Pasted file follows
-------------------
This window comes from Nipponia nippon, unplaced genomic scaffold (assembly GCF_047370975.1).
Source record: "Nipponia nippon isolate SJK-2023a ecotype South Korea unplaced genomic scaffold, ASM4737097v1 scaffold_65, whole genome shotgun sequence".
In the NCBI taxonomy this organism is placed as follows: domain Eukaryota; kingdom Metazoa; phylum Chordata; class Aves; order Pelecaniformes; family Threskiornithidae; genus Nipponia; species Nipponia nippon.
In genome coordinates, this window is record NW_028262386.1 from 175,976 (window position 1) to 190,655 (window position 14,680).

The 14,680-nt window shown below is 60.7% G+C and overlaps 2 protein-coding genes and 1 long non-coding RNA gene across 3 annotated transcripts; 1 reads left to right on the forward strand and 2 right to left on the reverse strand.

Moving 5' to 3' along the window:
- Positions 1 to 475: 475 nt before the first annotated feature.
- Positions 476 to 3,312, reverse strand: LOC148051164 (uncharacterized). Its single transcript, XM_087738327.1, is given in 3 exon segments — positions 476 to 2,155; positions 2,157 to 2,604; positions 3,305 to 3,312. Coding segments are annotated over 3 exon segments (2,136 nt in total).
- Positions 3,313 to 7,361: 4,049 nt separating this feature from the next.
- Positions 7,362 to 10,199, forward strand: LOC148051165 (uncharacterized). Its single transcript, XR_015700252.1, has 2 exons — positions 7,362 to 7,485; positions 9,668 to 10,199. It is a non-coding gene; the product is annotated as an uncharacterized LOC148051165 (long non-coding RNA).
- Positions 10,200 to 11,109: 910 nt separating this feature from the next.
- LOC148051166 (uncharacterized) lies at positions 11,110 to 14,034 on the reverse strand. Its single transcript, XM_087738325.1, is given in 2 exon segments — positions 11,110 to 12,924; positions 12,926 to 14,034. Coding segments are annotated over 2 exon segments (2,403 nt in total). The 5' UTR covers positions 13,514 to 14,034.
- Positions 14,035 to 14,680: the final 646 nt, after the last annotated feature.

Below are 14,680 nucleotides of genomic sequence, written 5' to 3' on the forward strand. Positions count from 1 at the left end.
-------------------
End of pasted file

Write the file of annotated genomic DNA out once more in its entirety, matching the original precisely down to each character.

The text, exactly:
This window comes from Nipponia nippon, unplaced genomic scaffold (assembly GCF_047370975.1).
Source record: "Nipponia nippon isolate SJK-2023a ecotype South Korea unplaced genomic scaffold, ASM4737097v1 scaffold_65, whole genome shotgun sequence".
In the NCBI taxonomy this organism is placed as follows: domain Eukaryota; kingdom Metazoa; phylum Chordata; class Aves; order Pelecaniformes; family Threskiornithidae; genus Nipponia; species Nipponia nippon.
In genome coordinates, this window is record NW_028262386.1 from 175,976 (window position 1) to 190,655 (window position 14,680).

The 14,680-nt window shown below is 60.7% G+C and overlaps 2 protein-coding genes and 1 long non-coding RNA gene across 3 annotated transcripts; 1 reads left to right on the forward strand and 2 right to left on the reverse strand.

Moving 5' to 3' along the window:
- Positions 1 to 475: 475 nt before the first annotated feature.
- Positions 476 to 3,312, reverse strand: LOC148051164 (uncharacterized). Its single transcript, XM_087738327.1, is given in 3 exon segments — positions 476 to 2,155; positions 2,157 to 2,604; positions 3,305 to 3,312. Coding segments are annotated over 3 exon segments (2,136 nt in total).
- Positions 3,313 to 7,361: 4,049 nt separating this feature from the next.
- Positions 7,362 to 10,199, forward strand: LOC148051165 (uncharacterized). Its single transcript, XR_015700252.1, has 2 exons — positions 7,362 to 7,485; positions 9,668 to 10,199. It is a non-coding gene; the product is annotated as an uncharacterized LOC148051165 (long non-coding RNA).
- Positions 10,200 to 11,109: 910 nt separating this feature from the next.
- LOC148051166 (uncharacterized) lies at positions 11,110 to 14,034 on the reverse strand. Its single transcript, XM_087738325.1, is given in 2 exon segments — positions 11,110 to 12,924; positions 12,926 to 14,034. Coding segments are annotated over 2 exon segments (2,403 nt in total). The 5' UTR covers positions 13,514 to 14,034.
- Positions 14,035 to 14,680: the final 646 nt, after the last annotated feature.

Below are 14,680 nucleotides of genomic sequence, written 5' to 3' on the forward strand. Positions count from 1 at the left end.